To a degree, it’s all true. Yet, it also doesn’t matter. It is not to say that you should give up on trying to orgasm, not at all, but that maybe the pressure to produce an orgasm, rather than have one on your own time, is causing stress that further plays into you not having an orgasm. Whether you are aware of it each time you go into sex, it seems like it would hang over your collective heads like a scarlet letter, reminding you constantly that this needs to happen, and if it doesn’t, then this sex was not good sex! Furthermore, I can only imagine that with a bullet point list like the one you mapped out, and running through each orgasm-inducing activity would make me feel not so”¦ sexy. More like a science experiment, or a lock that is being tinkered with to find the correct combo to crack. Or the idea that your partner is patiently waiting for you to have an orgasm while he is trying everything in the book. It just doesn’t sound completely enjoyable, more methodical, more point A to point B. It sounds like the pressure to produce the orgasm to have proof that “this was official good sex!” is weighing heavily on your shoulders.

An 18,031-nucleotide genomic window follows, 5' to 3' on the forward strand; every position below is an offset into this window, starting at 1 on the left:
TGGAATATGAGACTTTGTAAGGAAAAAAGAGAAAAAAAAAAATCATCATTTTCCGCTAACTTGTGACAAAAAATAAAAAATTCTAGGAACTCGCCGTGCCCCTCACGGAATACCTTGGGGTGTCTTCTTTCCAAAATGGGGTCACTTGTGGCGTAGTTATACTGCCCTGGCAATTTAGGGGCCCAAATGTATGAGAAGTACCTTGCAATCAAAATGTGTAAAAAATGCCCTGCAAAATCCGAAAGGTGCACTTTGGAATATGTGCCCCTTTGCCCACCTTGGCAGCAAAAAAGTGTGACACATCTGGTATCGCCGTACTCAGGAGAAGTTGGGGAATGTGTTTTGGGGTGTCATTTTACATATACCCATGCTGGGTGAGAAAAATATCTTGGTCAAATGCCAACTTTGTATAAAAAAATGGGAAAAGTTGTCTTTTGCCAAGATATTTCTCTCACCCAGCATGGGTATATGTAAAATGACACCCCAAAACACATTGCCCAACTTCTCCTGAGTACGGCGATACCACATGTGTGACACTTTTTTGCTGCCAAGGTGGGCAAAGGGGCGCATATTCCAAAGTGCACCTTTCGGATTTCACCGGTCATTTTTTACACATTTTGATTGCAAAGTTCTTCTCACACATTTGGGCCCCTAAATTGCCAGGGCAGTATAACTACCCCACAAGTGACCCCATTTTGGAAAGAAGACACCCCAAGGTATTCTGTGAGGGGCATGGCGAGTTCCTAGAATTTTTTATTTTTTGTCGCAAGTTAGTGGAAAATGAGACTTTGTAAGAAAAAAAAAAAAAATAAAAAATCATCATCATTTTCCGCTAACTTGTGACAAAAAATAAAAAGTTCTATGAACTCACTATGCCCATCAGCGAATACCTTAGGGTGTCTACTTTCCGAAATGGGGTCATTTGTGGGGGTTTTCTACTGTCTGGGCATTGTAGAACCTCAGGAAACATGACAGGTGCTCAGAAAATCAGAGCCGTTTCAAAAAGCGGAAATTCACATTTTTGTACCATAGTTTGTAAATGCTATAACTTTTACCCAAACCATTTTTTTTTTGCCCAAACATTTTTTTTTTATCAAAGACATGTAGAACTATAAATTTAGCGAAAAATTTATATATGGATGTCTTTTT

So, like the good ladies of En Vogue say, free your mind. Figuratively speaking. Drop the get to orgasm map and just have sex – the kind that feels good for you. Don’t think about the golden “O” – just think about how your body feels, what different sensations are enjoyable, and what you enjoy. Tell your partner not to worry about the “O” – having an audience emphatically waiting for you to reach mythical “O” status can be libido killing and can bring on feelings of, “What’s wrong with me? Why didn’t I do this?” – and you certainly haven’t done anything wrong. You just seem to be putting yourself under a whole lot of pressure.